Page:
Upside risks to fiscal deficit emerges following duty cut on fuel: Finance Ministry

Rationalising non-capital expenditure has thus become critical, not only for protecting growth supportive capital expenditure but also for avoiding fiscal slippages.

Published: 20th June 2022 04:48 PM  |   Last Updated: 20th June 2022 04:48 PM   |  A+A-

Fuel, petrol, diesel

Representational image of fuel. (Photo | Express)


NEW DELHI: Government revenues have taken a hit following cuts in excise duties on diesel and petrol, posing an upside risk to the budgeted level of gross fiscal deficit, the Department of Economic Affairs said in its Monthly Economic Review for May 2022.

In a significant step aimed at providing relief to people from high fuel prices, the Centre in May had announced a reduction in excise duty on petrol by Rs 8 per litre and on diesel by Rs 6 per litre, and also urged States to also reduce value-added taxes on petroleum products to give relief to the common people.

The capital expenditure Budget for financial year 2022-23 was expected to underpin growth in the economy through its multiplier effect.

"Increase in the fiscal deficit may cause the current account deficit to widen, compounding the effect of costlier imports, and weaken the value of the rupee thereby further aggravating external imbalances, creating the risk (admittedly low, at this time) of a cycle of wider deficits and a weaker currency," the monthly report said.

Rationalising non-capital expenditure has thus become critical, not only for protecting growth supportive capital expenditure but also for avoiding fiscal slippages.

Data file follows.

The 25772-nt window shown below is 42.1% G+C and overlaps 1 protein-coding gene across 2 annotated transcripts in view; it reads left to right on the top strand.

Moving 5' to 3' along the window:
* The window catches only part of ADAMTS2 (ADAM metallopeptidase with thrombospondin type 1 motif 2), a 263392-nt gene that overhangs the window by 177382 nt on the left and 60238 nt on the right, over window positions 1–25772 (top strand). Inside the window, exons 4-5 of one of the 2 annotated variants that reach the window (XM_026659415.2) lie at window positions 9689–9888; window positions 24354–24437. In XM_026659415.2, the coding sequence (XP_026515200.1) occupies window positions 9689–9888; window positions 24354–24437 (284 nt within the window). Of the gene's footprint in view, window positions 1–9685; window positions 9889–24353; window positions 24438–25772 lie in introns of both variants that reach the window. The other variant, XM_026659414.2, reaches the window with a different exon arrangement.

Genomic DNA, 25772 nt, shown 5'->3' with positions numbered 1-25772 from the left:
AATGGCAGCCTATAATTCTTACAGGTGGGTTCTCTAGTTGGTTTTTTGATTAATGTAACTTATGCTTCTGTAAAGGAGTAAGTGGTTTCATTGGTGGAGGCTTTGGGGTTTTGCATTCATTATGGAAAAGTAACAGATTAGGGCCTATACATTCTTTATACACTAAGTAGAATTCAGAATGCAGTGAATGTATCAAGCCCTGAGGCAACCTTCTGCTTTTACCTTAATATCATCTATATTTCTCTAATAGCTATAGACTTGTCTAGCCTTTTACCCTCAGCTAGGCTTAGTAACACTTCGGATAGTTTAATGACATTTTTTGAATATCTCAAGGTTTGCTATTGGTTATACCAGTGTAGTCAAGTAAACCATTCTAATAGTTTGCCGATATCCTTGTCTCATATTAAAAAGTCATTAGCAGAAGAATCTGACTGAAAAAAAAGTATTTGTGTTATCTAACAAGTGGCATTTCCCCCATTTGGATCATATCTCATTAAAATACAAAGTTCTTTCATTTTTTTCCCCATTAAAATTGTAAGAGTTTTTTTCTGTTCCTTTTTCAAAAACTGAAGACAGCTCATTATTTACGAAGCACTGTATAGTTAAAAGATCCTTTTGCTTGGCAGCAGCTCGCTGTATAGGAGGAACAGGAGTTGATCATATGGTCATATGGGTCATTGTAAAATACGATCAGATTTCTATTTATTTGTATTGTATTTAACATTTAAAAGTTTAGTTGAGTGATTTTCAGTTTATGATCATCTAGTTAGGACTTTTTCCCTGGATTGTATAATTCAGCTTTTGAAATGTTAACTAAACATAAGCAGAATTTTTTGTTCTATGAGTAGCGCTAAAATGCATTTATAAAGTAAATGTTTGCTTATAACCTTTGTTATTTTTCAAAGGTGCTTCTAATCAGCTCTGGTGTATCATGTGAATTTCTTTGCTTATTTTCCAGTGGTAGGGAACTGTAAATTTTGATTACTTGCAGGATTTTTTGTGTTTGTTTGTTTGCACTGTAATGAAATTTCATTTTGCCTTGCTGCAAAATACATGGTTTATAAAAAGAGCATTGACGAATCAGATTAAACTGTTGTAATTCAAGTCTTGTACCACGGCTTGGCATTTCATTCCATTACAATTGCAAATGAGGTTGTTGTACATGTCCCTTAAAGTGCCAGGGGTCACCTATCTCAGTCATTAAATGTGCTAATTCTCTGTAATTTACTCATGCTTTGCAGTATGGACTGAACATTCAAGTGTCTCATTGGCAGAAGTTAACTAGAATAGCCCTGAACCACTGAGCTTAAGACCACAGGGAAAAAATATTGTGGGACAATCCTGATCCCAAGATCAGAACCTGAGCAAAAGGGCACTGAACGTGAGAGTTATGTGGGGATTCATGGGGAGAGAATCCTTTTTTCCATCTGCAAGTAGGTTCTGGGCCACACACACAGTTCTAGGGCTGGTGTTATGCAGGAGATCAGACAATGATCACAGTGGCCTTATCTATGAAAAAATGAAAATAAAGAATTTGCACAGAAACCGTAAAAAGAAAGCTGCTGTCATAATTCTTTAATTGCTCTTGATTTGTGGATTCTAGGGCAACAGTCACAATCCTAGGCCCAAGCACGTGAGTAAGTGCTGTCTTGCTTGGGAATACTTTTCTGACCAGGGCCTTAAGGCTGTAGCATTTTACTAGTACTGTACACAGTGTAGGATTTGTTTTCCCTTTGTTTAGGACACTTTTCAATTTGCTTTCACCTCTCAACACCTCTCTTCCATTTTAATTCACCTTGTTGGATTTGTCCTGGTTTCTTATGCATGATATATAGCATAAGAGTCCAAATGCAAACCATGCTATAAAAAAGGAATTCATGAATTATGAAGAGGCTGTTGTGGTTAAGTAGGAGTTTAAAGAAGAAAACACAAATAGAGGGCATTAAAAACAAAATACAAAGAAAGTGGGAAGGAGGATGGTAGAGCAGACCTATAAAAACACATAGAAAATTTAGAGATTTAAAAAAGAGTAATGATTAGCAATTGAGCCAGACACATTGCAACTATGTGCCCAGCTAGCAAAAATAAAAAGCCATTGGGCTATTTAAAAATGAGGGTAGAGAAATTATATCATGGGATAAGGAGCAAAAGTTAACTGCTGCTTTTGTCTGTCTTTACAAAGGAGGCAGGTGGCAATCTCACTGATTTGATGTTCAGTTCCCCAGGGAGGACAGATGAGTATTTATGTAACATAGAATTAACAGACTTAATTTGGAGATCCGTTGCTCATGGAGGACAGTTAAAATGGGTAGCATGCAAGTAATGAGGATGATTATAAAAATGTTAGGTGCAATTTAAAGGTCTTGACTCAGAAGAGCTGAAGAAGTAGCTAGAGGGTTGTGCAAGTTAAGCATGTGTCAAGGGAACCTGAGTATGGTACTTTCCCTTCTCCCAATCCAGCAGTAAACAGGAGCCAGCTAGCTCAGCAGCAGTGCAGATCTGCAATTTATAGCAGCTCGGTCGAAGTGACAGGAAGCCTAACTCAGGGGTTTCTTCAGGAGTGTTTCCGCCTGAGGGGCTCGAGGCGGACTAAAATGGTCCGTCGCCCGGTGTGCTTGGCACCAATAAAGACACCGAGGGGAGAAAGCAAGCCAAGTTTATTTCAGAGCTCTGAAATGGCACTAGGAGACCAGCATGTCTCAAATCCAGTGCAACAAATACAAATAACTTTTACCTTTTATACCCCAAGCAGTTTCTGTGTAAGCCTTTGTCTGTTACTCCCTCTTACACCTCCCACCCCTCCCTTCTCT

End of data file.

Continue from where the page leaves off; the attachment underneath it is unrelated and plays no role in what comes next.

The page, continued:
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"Depreciation risk to INR (rupee) however still remains as long as net Foreign Portfolio Investor (FPI) outflows continue in response to increasing policy rates and quantitative tightening in advanced economies as they wage a prolonged battle to calm inflation," the report added.

Notably, the US central bank last week raised the key policy rates by a steep 75 basis points, against expectations of 50 basis points hike to address the multi-decadal high inflation in the country.

It is observed that inflation in advanced economies has been surging for over a year whereas in emerging market economies the surge has been a recent phenomenon.

In India, retail inflation has been over the Reserve Bank of India's upper tolerance band of 6 per cent for the fifth consecutive month in a row in May, while the Indian central bank projects that it would continue to remain high till the third quarter of the current financial year 2022-23, before moderating. Besides, domestic wholesale inflation has been in double-digit for over a year now.

The imported components of high retail inflation in India have mainly been elevated global prices of crude and edible oil, said the report, adding that the onset of the summer heat wave in the country also contributed to the rise in food prices.

"However, going forward, international crude prices may be tempered as global growth weakens and the Organisation of Petroleum Exporting Countries (OPEC) increases supply. But, the timing of this remains uncertain and there are also upside risks to oil prices as OPEC supply will not be enough to match the shortfall caused by potential withdrawal of Russian crude from the market."

That said, the report, however, says that India is relatively better placed to weather these challenges because of its financial sector stability and its vaccination success in enabling the economy to open up.

"Further, its medium-term growth prospects remain bright as pent-up capacity expansion in the private sector is expected to drive capital formation and employment generation in the rest of this decade. Near-term challenges need to be managed carefully without sacrificing the hard-earned macroeconomic stability," it added.


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